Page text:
If the frequency of severe toxicity during first cycle in phase I trials is low, it may be more practical to conduct trials in an outpatient setting or with only minimal hospitalization. Furthermore, minimizing or avoiding hospitalization altogether may facilitate recruitment of participants and accelerate clinical drug development. However, to date, there has been no evaluation of the incidence and risk of severe toxicity in hospitalized patients participating in phase I clinical oncology trials in Japan.

In this study, we surveyed severe toxicity observed in the phase I single-agent clinical trials conducted in our institution and investigated the frequency of toxicity that did or did not require hospitalization.

Patients and methods

Patients

Patients who participated in single-agent phase I clinical trials at National Cancer Center Hospital between December 1996 and August 2014 were included in this study. Drug type, treatment course, and toxicity were retrieved from medical records and databases. Severity of toxicity was assessed by Common Terminology Criteria for Adverse Events v. 4.0 [5]. Severe toxicity was classified as requiring hospitalization. Such toxicity requiring hospitalization is defined as follows: toxicity that requires intensive treatment (e.g., continuous oxygen administration, invasive procedure) and/or toxicity that requires intravenous intervention (e.g., fluid therapy, intravenous antibiotics, blood transfusion). Study designs were classified into three types: (1) dose-escalation (conventional dose-escalation study to determine MTD in Japanese patients; FIH study was excluded); (2) first-in-human (FIH); and (3) dose-finding (to assess drug safety and pharmacokinetic profiles up to the MTD previously determined in Western studies).

Ethical considerations

The present study involving human subjects was approved by the National Cancer Center Institutional Review Board (2014-148). A copy of the letter from the Institutional Review Board is available for review by the Editor of this journal.

Results

A total of 945 patients participated in the phase I trial from December 1996 to August 2014 at the National Cancer Center Hospital (Tokyo, Japan). Median patient age was 58 years (range, 18–76 years); 537 patients (57%) were men and 408 (43%) were women. Patients were assigned to receive cytotoxic drugs (n = 207, 22%), molecularly targeted drugs (n = 690, 73%), or immune checkpoint inhibitors (n = 48, 5%). Patients participated in one of three study types: dose-escalation (n = 582, 61%), first-in-human (n = 129, 14%), or dose-finding (n = 234, 25%). Tumor types were non-small cell lung cancer (n = 248, 28%), colorectal cancer (n = 175, 19%), sarcoma (n = 115, 12%), esophageal cancer (n = 49, 5%), pancreatic cancer (n = 45, 5%), bile duct cancer (n = 36, 4%), breast cancer (n = 35, 4%), and gastric cancer (n = 26, 3%) (Table 1).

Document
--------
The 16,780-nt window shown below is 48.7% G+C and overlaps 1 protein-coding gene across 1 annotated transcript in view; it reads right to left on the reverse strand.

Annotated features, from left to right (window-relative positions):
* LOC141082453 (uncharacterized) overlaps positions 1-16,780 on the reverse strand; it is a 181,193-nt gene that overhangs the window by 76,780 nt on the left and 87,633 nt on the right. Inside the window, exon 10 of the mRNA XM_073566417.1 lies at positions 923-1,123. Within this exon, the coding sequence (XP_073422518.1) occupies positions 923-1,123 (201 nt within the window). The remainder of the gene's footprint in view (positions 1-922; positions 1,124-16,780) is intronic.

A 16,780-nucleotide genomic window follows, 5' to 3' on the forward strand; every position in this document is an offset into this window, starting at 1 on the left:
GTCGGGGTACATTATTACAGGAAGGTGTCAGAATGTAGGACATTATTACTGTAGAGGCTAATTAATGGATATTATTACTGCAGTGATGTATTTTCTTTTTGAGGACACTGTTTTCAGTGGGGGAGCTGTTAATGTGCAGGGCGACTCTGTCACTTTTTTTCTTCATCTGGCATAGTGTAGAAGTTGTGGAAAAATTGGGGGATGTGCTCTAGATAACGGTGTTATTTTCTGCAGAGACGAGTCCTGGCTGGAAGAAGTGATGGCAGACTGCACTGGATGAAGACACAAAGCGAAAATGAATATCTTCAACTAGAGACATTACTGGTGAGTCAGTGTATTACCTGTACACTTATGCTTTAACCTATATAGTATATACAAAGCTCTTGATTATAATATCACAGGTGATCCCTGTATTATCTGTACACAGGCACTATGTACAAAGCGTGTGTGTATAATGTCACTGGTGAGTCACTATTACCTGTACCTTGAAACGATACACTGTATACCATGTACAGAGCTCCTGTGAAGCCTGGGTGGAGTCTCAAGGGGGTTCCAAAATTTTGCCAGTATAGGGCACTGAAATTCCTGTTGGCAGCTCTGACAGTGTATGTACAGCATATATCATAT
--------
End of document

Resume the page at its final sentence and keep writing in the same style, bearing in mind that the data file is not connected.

Table 1

Patient characteristics

Patients, n

945

Age, years

58 (median), 18–76 (range)

Sex, n (%)

 Male

537 (57)

 Female

408 (43)

Drug type, n (%)

 Cytotoxic

207 (22)

 Molecularly targeted

690 (73)

 Checkpoint inhibitor

48 (5)

Study type, n (%)

 Dose escalation

582 (61)

 First in human (FIH)

129 (14)

 Dose finding

234 (25)

Disease, n (%)

 NSCLC

248 (26)

 Colorectal

175 (19)

 Sarcoma

115 (12)

 Esophagus

49 (5)

 Pancreas

45 (5)

 Biliary

36 (4)

 Breast

35 (4)

 Gastric

26 (3)

 Melanoma

23 (2)

 Ovarian

23 (2)

 SCLC

20 (2)

 HN

18 (2)

 Prostate

18 (2)

 Uterine

17 (2)

 CUP

10 (1)

 Other

87 (9)

NSCLC non-small cell lung cancer, SCLC small cell lung cancer, HN head and neck, CUP carcinoma of unknown primary

A total of 76 study drugs were evaluated as part of this pool of phase I studies. Subdivided by mechanism of action, 20 (26%) were cytotoxic, 50 (66%) were molecularly targeted, and 6 (8%) were immune checkpoint inhibitor (Table 2).
Table 2

Characteristics of study drugs and clinical studies

Study drug, n

76

Study drug, n (%)

 Cytotoxic

20 (26)

 Molecularly targeted

50 (66)

 Checkpoint inhibitor

6 (8)

Study type, n (%)

 Dose escalation

44 (57)

 First in human

8 (11)

 Dose findings

24 (32)

Ninety-eight patients (10.4%) developed severe toxicities during the first cycle; a total of 126 patients (13.3%) developed severe toxicities during any cycle. Thirty-six patients (3.8%) had severe toxicities requiring hospitalization during the first cycle (Fig. 1). The overall number of toxicities requiring hospitalization and/or grade 4 toxicities during any cycle was 5.0%. In the first cycle, 31 patients (15.0%) who received cytotoxic drugs and 67 patients (9.7%) who received molecularly targeted drugs developed severe toxicity. However, patients who received immune checkpoint inhibitors did not develop any severe toxicity. Fourteen patients (6.8%) receiving cytotoxic drugs and 22 patients (3.2%) receiving molecularly targeted drugs needed to be hospitalized because of toxicity. For patients receiving cytotoxic agents, 4 hematological (1.9%) and 10 nonhematological (4.8%) toxicity events required hospitalization (Table 3). For patients receiving molecularly targeted drugs, 3 hematological (0.4%) and 19 nonhematological (2.8%) toxicity events requiring hospitalization (Table 3).